Programming a cars Computer.

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    Jan 5, 2012
    Welcome to the basement.

    Drag you up a chair. No, I can't help that the card table smells like gas and oil. The only rule here. Guns on safety at the table.

    This thread is gonna be about re-programming the ECM of a car. Specifically a 1994 GM, OBD-1 . The information crosses over to most electronically controlled motors. Be it Ford or Dodge.

    Theres not that much deference between the engine controls, sensors, how they programmed it to run among car makers. From Kia to toyota to BMW.

    My experience level at this is Zero. Before its all said and done. Anybody following along will learn what I do.

    Ill be using TunerCat OBD-1 pro tune. Datamaster logging.

    Heres the cables needed to interface with the cars ECM.


    The entry point. The cars Diagnostic port.


    Im using a beater lap top. If you think about it. This lap top is futuristic compared to a 1994 ecm.


    For referance. This is the ECM. This case contains a small mother board. Processor. By todays automotive standards its a Casio calculator wrist watch. Remember those dorky things?


    Next Ill post screen shots of the program. What things it reads, what it can change or not.

    The big thing to remember. A person can physically blow up the motor if certain things are changed too far. Or changed at all from the factory tune.

    I hope folks get alot enjoyment out of this. If youre a computer nerd but have no idea when it comes to cars. This is gonna surprise you. Stick around. Your skills will come in handy. Even more handy if your good at algebra.

    "Sent from a puff of smoke"
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    0   0   0
    Jan 5, 2012
    Definitions. Acronyms are gonna be everywhere.

    (Credit go's to, LT1 PCM Tuning - Tips & Tricks for DIY Tuning!. For this excellent definition write up.)

    • PCM/ECM: powertrain/engine control module, common terms for the computer that controls the fuel and spark delivery to modern engines, as well as their automatic transmissions
    • RPM: revolutions per minute, used for engine speed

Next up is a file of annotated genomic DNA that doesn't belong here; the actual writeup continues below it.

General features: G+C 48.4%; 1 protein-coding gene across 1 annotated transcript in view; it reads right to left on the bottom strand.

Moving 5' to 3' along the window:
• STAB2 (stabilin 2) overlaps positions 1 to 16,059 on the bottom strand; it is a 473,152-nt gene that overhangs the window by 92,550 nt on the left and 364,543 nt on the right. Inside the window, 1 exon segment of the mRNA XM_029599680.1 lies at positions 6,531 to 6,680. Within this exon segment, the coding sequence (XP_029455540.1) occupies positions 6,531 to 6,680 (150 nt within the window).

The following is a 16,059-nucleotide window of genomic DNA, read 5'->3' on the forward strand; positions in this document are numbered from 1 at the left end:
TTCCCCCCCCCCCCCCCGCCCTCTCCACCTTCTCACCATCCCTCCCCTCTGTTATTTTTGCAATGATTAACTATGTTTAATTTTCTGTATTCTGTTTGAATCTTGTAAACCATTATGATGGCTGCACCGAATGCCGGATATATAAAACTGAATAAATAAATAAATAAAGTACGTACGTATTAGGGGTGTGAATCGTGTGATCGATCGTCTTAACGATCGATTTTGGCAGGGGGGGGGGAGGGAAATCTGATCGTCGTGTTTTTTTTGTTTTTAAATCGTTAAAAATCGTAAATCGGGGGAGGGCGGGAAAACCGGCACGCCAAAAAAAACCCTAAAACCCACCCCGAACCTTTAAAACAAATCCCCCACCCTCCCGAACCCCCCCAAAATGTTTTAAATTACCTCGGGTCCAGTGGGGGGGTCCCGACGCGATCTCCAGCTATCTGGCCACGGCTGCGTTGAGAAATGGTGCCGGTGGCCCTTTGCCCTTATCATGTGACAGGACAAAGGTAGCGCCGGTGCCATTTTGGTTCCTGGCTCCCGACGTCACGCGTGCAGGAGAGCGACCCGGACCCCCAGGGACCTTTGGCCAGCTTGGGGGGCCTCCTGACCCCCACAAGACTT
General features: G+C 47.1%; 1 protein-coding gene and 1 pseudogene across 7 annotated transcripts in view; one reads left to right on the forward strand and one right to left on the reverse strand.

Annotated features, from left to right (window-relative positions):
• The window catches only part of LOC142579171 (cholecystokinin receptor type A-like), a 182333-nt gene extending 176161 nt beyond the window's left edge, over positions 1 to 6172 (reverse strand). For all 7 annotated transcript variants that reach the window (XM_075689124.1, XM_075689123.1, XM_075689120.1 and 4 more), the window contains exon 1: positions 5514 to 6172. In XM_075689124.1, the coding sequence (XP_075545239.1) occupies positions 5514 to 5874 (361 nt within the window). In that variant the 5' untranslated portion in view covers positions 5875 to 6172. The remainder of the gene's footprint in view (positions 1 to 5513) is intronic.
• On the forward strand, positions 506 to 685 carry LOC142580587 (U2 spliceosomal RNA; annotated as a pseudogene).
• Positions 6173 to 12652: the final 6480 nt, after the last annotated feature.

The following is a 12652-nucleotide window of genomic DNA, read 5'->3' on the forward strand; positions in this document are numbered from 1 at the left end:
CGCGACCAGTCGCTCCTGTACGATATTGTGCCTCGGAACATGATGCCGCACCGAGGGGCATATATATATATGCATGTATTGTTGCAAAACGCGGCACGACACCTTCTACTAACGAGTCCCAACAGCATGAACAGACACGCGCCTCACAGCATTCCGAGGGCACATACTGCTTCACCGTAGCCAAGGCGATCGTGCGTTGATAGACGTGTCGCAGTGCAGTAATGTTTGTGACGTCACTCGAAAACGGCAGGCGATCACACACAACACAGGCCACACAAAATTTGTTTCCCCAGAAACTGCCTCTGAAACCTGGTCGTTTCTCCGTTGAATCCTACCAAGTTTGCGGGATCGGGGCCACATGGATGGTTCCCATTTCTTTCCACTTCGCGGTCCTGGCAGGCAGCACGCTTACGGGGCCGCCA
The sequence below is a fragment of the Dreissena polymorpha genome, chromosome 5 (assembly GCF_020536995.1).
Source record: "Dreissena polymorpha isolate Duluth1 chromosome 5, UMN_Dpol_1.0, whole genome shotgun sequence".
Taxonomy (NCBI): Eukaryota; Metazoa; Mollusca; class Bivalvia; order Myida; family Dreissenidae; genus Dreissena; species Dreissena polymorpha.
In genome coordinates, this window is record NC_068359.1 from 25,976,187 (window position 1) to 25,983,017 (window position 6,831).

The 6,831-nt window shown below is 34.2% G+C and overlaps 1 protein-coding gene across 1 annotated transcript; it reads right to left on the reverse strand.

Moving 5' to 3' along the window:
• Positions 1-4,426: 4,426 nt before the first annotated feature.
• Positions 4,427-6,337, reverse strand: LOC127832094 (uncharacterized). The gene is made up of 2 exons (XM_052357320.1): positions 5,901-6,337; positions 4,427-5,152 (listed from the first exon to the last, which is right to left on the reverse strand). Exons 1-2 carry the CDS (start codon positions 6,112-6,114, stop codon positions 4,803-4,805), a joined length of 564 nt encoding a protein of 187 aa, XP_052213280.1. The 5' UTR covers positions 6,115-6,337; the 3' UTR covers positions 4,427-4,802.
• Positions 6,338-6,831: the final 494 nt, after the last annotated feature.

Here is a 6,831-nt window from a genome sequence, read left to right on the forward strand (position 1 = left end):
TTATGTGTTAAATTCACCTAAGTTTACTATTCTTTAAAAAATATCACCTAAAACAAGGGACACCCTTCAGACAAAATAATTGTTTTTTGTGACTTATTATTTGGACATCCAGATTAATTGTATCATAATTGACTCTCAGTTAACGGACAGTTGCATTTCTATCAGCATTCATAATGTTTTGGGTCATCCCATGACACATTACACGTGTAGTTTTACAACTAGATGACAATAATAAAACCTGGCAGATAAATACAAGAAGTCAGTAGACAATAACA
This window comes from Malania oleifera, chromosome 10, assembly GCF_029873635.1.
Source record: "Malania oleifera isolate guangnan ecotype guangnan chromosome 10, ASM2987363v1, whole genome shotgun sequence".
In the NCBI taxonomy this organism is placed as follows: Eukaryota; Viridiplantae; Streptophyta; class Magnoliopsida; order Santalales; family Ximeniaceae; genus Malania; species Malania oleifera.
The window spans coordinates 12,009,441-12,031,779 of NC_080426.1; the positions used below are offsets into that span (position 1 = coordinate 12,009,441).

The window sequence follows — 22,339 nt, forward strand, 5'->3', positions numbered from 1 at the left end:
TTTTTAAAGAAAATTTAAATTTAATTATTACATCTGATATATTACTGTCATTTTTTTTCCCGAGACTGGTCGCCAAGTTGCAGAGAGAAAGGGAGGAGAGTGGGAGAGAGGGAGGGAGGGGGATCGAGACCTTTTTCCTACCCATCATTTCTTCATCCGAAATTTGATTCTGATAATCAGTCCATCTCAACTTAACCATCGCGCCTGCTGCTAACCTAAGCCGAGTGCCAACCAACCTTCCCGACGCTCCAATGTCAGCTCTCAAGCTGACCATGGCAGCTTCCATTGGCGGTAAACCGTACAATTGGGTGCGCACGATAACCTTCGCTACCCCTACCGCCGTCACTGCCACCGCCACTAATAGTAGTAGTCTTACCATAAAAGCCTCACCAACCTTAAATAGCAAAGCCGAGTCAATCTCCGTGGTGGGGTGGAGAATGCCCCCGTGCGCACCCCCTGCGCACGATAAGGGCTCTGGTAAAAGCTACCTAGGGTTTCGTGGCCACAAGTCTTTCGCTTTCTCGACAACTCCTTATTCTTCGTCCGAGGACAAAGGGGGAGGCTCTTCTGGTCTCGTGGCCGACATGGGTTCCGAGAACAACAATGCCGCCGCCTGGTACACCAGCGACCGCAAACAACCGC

• TDC: top dead center, or the highest point the piston reaches inside its cylinder in the engine
    • Timing: used for the timing of the firing of the spark plugs from the coil; can be advanced (fired further before the piston reaches TDC) or retarded (fired closer to or after the piston reaches TDC)
    • BLM: block learn modifier (fueling correction)
    • STerm/LTerm: another name for BLM (see above); one is for long-term fuel correction, the other for short-term
    • AFR: air:fuel ratio, how much air is combusted per unit of fuel; the ideal AFR for balancing power production/MPG with reduced emissions is 14.7:1. More power is generally made with richer AFRs (less than 14.7:1), down to 12.6:1 or so, depending on the individual engine.
    • Vacuum/kPa: these are inversely proportional, meaning more vacuum equals lower kPa (100kPa = no vacuum, or atmospheric pressure)
    • WOT: full or wide-open throttle ("pedal to the medal"); ideally, this should also cause no vacuum or 100kPa
    • PE Mode: power enrichment mode; this is the PCM's modification for the car being at full or wide-open throttle (WOT). As more power is made at AFRs of less than 14.7:1, the default target AFR, this mode allows the engine to run at a richer AFR when at WOT
    • VE: volumetric efficiency, describes how well the engine can receive incoming air for combustion; so, for a given maximum of how much air could be ingested at a given point at normal atmospheric pressure (100kPa), the actual amount ingested is a percentage of that maximum. Obviously higher VE numbers mean better efficiency; 100 can be approached and even met and slightly exceeded with a naturally-aspirated engine; but numbers well over 100 are easy for forced induction setups like turbos and superchargers.